How Does Marijuana’s Classification Affect Addiction?

How Does Marijuana’s Classification Affect Addiction?

Marijuana has been a drug under a cloud of controversy for decades. While users staunchly deny that it is addictive, many people have fallen prey to its addictive properties. In recent years, attempts to legalize marijuana nationwide have failed. In January 2013, ABC News reported that the federal government would not legalize its usage and stated that marijuana is still considered a Schedule I drug, which places it in the same category as other drugs that are highly addictive.

According to the U.S. Department of Justice, characteristics of Schedule I drugs include the following:

  • The drug or substance has a high potential for abuse.
  • The drug has no currently accepted medical use in treatment in the United States.
  • There is a lack of safety for use of the drug under medical supervision.

Examples of Schedule I substances include heroin, gamma hydroxybutyric acid (GHB), lysergic acid diethylamide (LSD), marijuana and methaqualone. The U.S. Department of Justice has four other categories for drugs—Schedule II through Schedule V—and ranks drugs according to their addictive properties, their medical benefits and their acceptance within the medical community for their efficacy to treat illness.

Marijuana’s Usage Versus Its Classification

While the government classifies marijuana as a Schedule I drug, many Americans still use the drug. An article released by the National Institute on Drug Abuse indicates that marijuana was the most commonly used illegal drug in 2008, with over 15 million users in any given month. That article also states that marijuana was used by over 75 percent of current illicit drug users and was the only drug used by over 50 percent of them. According to a 2011 article from Reuters, 17.4 million Americans said they used marijuana in 2010, up from 14.4 million in 2007. These statistics show the increase of marijuana users over time, even though the drug is still considered highly addictive. People mistakenly think that it is not as harmful as other drugs.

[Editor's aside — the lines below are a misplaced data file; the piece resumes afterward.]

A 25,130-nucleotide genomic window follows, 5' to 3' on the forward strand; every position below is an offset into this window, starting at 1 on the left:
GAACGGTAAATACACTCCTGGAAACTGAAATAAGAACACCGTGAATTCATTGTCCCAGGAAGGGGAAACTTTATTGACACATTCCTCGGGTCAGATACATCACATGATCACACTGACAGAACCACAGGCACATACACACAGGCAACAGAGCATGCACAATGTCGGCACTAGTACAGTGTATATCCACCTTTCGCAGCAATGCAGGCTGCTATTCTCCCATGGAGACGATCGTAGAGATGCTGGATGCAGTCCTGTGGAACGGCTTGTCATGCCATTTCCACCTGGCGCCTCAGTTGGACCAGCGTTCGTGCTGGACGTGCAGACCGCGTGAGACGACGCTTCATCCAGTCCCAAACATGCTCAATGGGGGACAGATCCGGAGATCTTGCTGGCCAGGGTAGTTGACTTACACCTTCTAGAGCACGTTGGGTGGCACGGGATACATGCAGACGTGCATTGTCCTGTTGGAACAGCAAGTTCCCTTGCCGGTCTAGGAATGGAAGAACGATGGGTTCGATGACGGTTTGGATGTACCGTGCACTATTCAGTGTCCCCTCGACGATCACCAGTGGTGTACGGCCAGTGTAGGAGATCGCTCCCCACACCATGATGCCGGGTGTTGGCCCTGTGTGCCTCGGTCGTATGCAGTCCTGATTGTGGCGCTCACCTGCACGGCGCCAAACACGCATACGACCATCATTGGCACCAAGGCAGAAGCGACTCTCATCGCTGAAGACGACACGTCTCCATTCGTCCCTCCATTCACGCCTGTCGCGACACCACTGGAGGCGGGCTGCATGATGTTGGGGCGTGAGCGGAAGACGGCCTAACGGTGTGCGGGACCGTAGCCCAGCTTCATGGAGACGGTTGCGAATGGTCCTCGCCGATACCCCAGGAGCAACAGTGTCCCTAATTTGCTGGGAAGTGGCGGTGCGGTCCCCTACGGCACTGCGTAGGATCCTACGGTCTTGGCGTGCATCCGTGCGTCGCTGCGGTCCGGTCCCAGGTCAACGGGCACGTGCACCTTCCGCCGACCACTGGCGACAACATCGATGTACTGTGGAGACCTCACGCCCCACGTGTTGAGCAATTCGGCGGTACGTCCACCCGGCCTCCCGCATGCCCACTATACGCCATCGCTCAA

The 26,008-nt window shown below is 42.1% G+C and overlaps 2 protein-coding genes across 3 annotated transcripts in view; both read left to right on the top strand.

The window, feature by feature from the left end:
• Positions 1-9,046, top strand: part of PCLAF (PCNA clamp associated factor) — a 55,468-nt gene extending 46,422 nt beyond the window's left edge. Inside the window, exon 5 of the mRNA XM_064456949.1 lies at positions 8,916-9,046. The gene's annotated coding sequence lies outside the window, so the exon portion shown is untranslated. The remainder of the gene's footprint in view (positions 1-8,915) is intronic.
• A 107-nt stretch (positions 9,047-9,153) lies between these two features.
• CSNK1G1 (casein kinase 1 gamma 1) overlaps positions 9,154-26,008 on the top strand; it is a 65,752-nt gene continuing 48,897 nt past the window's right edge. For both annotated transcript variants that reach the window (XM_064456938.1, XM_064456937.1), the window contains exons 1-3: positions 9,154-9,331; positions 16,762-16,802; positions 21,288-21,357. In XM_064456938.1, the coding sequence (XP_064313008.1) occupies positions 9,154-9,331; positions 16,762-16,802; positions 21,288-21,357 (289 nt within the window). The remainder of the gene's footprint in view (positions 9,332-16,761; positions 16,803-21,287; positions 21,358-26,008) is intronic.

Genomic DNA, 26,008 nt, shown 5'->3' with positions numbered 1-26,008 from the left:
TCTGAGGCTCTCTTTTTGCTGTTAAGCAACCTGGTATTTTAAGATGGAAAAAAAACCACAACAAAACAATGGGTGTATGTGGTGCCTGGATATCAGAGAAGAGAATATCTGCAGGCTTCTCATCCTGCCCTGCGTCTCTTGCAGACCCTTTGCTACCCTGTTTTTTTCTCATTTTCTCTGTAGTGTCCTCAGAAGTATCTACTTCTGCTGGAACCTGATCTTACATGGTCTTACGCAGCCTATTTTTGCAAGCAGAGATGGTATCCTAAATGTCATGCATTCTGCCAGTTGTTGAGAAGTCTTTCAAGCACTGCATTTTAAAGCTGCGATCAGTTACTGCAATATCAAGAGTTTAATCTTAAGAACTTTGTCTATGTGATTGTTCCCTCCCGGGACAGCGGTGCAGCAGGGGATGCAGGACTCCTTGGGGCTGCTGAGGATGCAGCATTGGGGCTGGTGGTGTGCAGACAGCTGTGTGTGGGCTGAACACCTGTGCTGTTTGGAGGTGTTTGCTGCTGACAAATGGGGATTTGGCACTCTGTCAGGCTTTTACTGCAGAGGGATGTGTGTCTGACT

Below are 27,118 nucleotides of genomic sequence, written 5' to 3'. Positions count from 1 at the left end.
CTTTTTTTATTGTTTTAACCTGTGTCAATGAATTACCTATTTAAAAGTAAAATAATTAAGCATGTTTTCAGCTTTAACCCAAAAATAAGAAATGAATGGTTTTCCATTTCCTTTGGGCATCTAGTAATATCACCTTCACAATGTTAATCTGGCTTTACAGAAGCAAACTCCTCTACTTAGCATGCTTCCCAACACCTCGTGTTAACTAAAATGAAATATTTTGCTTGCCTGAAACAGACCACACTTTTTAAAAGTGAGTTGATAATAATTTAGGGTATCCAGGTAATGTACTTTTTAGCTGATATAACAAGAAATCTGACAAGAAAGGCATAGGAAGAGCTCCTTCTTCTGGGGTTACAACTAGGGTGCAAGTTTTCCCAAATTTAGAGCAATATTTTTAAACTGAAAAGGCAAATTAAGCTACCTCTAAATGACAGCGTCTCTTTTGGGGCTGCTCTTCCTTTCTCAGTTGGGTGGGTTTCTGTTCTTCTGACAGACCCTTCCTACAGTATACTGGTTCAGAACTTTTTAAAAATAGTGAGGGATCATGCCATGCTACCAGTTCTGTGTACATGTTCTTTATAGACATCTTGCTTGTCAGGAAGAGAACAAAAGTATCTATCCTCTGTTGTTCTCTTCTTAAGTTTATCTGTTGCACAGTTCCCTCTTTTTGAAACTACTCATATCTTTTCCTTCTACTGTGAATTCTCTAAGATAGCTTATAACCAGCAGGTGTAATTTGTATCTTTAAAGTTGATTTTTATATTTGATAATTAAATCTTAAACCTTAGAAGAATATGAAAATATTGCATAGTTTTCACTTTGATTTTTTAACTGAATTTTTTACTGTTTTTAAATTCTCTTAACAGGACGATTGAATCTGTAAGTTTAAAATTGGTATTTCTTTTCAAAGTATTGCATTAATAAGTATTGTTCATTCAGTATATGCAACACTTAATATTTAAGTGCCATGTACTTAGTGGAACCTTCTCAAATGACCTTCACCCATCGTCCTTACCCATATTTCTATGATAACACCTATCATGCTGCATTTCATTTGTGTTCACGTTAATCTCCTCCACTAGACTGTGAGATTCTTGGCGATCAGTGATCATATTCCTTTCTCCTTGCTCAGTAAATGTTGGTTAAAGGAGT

Because many people think of marijuana as a harmless recreational drug, they are slow to recognize or admit addiction, even when the signs of addiction are present. Common signs of marijuana addiction include the following:

  • Developed tolerance or a need for more and more of the drug to achieve the same effect
  • Withdrawal symptoms, such as anxiety, insomnia or loss of appetite
  • Loss of interest in activities other than using marijuana
  • Loss of interest in friends and loved ones
  • Lack of responsibility at work, school or home
  • Continued use of marijuana despite negative consequences
  • Theft to acquire more marijuana
  • An inability to stop using marijuana despite repeated attempts

If you notice symptoms like these in you or loved ones, get help immediately. Addiction to marijuana is dangerous.

Treatment for Marijuana Addiction

The key to stopping marijuana addiction is simple but difficult; addicts should enter rehab to deal with the addiction. Rehab can either take place in an outpatient or inpatient program. During the rehab process, patients will identify and seek to break the habits that they developed as an addict. They will also identify and work through any underlying emotional or relational issues that could have triggered the addiction, as well as those that might trigger a relapse once they leave treatment.

Getting Help for Marijuana Addiction

The first step in getting help for your marijuana addiction is recognizing that you have a problem. Please call our toll-free, 24 hour number for help. One of our admissions counselors can explain your treatment options. Marijuana addiction recovery is a lifelong journey, but you can start on the road to recovery right now. Call us today.